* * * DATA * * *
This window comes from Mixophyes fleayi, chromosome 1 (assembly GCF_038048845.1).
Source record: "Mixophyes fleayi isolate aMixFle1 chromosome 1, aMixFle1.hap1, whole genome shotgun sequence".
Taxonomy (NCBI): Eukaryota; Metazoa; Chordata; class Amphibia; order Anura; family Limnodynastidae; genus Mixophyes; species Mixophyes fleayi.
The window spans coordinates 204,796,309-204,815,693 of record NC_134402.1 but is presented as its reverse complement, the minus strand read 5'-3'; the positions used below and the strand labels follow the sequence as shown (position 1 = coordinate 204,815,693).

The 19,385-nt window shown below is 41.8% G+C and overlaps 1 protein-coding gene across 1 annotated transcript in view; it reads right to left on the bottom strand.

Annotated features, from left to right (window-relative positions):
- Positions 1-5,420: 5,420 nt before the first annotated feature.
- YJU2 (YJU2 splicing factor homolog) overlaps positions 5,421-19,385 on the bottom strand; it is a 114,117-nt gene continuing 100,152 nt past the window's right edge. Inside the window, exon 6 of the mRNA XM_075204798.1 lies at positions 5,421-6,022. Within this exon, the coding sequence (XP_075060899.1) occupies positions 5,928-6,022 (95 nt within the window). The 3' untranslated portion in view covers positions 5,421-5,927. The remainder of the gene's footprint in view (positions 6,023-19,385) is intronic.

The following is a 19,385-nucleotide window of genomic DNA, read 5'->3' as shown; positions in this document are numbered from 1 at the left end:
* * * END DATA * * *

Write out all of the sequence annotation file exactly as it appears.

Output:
This window comes from Mixophyes fleayi, chromosome 1 (assembly GCF_038048845.1).
Source record: "Mixophyes fleayi isolate aMixFle1 chromosome 1, aMixFle1.hap1, whole genome shotgun sequence".
Taxonomy (NCBI): Eukaryota; Metazoa; Chordata; class Amphibia; order Anura; family Limnodynastidae; genus Mixophyes; species Mixophyes fleayi.
The window spans coordinates 204,796,309-204,815,693 of record NC_134402.1 but is presented as its reverse complement, the minus strand read 5'-3'; the positions used below and the strand labels follow the sequence as shown (position 1 = coordinate 204,815,693).

The 19,385-nt window shown below is 41.8% G+C and overlaps 1 protein-coding gene across 1 annotated transcript in view; it reads right to left on the bottom strand.

Annotated features, from left to right (window-relative positions):
- Positions 1-5,420: 5,420 nt before the first annotated feature.
- YJU2 (YJU2 splicing factor homolog) overlaps positions 5,421-19,385 on the bottom strand; it is a 114,117-nt gene continuing 100,152 nt past the window's right edge. Inside the window, exon 6 of the mRNA XM_075204798.1 lies at positions 5,421-6,022. Within this exon, the coding sequence (XP_075060899.1) occupies positions 5,928-6,022 (95 nt within the window). The 3' untranslated portion in view covers positions 5,421-5,927. The remainder of the gene's footprint in view (positions 6,023-19,385) is intronic.

The following is a 19,385-nucleotide window of genomic DNA, read 5'->3' as shown; positions in this document are numbered from 1 at the left end: